Two birthdays today. On this day in 1882 Annie Bethel Scales Bannister was born on a farm in Henry County. Better known by her married name, Spencer, she was a poet, a civil rights activist, a teacher, a librarian, and a gardener. While fewer than thirty of her poems were published in her lifetime, she was an important figure of the black literary movement of the 1920s—the Harlem Renaissance—and only the second African American poet to be included in the Norton Anthology of Modern Poetry (1973). Noted for iambic verse preoccupied with biblical and mythological themes, Spencer found fans in such Harlem heavyweights as James Weldon Johnson, who commented on her “economy of phrase and compression of thought.” In addition to her writing, Spencer helped to found the Lynchburg chapter of the National Association for the Advancement of Colored People (NAACP). She was also an avid gardener and hosted a salon at her Lynchburg garden, which attracted prominent figures of the Harlem Renaissance. Her former residence is now a museum that is open to the public.
If for no other reason than this, read the entry to read about Anne Spencer’s friendship with the African pygmy Ota Benga.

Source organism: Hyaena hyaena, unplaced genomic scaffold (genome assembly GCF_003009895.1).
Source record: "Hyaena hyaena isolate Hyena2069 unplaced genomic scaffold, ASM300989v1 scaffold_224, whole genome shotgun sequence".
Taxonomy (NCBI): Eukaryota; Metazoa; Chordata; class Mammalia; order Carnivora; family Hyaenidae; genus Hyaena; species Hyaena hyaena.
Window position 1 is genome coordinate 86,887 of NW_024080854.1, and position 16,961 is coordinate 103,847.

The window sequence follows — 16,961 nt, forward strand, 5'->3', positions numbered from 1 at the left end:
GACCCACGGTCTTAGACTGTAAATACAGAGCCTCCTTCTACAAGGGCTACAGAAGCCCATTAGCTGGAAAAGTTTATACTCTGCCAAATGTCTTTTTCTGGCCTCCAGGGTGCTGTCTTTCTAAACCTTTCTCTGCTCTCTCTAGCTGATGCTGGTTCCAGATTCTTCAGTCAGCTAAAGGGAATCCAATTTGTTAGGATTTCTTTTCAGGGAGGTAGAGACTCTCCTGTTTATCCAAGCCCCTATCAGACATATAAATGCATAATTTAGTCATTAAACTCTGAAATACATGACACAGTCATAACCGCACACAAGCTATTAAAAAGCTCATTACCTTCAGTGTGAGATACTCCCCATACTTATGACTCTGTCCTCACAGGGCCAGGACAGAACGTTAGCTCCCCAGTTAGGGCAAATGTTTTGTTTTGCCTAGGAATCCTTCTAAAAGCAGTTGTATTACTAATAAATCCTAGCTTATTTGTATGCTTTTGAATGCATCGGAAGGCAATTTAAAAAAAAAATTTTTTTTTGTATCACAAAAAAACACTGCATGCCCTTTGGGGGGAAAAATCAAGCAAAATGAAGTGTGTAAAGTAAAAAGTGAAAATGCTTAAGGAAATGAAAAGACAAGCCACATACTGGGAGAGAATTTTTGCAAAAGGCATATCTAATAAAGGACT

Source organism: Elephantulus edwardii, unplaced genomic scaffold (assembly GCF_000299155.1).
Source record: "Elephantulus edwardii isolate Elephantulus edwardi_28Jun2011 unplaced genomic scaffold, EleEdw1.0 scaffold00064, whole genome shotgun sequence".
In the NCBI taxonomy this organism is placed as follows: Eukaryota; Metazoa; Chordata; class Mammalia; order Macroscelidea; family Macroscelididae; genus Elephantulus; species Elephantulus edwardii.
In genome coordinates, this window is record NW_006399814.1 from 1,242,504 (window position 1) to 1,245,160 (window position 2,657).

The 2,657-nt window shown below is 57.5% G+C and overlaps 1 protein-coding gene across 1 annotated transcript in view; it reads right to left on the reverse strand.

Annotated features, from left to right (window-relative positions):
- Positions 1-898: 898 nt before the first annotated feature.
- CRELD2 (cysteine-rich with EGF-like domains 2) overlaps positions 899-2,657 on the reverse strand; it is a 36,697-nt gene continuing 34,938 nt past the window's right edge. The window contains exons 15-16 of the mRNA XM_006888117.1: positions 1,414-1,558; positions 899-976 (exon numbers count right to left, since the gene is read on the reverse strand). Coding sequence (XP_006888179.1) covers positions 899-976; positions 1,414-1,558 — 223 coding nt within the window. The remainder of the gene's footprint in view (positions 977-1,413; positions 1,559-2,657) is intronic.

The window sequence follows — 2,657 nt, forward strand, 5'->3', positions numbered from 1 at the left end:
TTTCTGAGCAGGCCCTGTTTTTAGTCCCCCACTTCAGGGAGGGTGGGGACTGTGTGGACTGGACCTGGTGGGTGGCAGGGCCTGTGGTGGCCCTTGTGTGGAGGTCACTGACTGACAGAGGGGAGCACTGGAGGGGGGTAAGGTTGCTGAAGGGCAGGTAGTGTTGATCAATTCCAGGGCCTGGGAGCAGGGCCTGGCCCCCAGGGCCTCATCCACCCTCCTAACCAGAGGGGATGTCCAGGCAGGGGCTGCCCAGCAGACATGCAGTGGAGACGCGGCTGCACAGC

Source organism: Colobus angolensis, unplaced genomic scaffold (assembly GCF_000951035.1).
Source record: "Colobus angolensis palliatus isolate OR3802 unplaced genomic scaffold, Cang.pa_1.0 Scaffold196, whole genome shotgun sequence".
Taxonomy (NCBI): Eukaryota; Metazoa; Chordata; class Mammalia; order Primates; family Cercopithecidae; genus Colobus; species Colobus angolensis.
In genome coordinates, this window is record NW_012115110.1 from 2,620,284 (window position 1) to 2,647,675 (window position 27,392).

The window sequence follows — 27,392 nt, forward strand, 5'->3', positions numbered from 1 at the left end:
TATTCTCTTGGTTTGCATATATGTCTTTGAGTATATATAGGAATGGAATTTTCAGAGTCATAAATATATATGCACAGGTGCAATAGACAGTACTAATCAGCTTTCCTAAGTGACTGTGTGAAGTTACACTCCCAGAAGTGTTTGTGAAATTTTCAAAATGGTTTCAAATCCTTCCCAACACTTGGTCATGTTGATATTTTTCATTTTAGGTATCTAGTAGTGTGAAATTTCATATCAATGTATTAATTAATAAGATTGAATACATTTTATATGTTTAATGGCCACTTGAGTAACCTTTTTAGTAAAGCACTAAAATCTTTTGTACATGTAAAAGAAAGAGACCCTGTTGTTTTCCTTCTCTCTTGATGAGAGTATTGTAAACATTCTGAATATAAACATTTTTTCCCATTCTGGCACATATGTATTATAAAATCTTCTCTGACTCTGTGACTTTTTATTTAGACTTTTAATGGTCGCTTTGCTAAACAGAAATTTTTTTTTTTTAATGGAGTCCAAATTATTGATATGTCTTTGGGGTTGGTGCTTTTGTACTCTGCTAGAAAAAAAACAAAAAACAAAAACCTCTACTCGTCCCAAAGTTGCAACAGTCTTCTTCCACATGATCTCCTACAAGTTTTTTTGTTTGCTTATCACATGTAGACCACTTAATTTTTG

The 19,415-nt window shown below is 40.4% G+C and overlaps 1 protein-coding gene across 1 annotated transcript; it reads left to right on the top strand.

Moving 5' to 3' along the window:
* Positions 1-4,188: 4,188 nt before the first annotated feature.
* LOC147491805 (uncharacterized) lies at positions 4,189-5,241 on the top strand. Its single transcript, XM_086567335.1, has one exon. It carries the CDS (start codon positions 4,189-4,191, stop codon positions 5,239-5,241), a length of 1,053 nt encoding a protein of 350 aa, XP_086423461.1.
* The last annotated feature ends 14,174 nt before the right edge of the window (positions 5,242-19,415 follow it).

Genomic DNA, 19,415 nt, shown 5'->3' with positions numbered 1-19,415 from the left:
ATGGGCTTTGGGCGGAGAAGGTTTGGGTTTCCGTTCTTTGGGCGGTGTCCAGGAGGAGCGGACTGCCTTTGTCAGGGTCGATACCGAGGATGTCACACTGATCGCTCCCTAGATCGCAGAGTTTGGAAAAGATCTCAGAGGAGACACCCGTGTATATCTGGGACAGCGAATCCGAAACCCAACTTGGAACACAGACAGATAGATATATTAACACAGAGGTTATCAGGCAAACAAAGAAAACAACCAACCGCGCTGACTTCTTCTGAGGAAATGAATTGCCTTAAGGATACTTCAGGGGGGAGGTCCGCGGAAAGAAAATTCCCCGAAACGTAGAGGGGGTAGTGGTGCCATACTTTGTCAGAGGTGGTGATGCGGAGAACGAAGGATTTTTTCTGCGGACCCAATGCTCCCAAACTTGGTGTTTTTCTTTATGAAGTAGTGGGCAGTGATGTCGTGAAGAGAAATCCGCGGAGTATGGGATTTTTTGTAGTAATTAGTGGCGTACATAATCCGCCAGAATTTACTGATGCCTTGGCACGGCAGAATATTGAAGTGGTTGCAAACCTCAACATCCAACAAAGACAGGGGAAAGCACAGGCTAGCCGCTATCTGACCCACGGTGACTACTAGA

Also on this day, in 1833, James Ewell Brown Stuart was born in Patrick County. Stuart, of course, grew up to ride horses. In the words of the poet Stephen Vincent Benét, he was
Reckless, merry, religious, theatrical,
Lover of gesture, lover of panache,
With all the actor’s grace and the quick, light charm
That makes the women adore him
Spencer’s preoccupations were less romantic than Stuart’s, or Benét’s, for that matter. Here is her meditation on a lynching:
They pyred a race of black, black men,
And burned them to ashes white; then,
Laughing, a young one claimed a skull,
For the skull of a black is white, not dull …
As my wife would say, “Thanks for that, Brendan.”
IMAGE: Top: Anne Spencer in her garden by Jimmy Ray (Anne Spencer House and Garden Museum); Anne Spencer House (Flickr user eli.pousson); bottom: Confederate uniform jacket worn by J. E. B. Stuart (Virginia Historical Society); eight of clubs in a deck of Confederate playing cards that dates to the second half of the nineteenth century (Virginia Historical Society)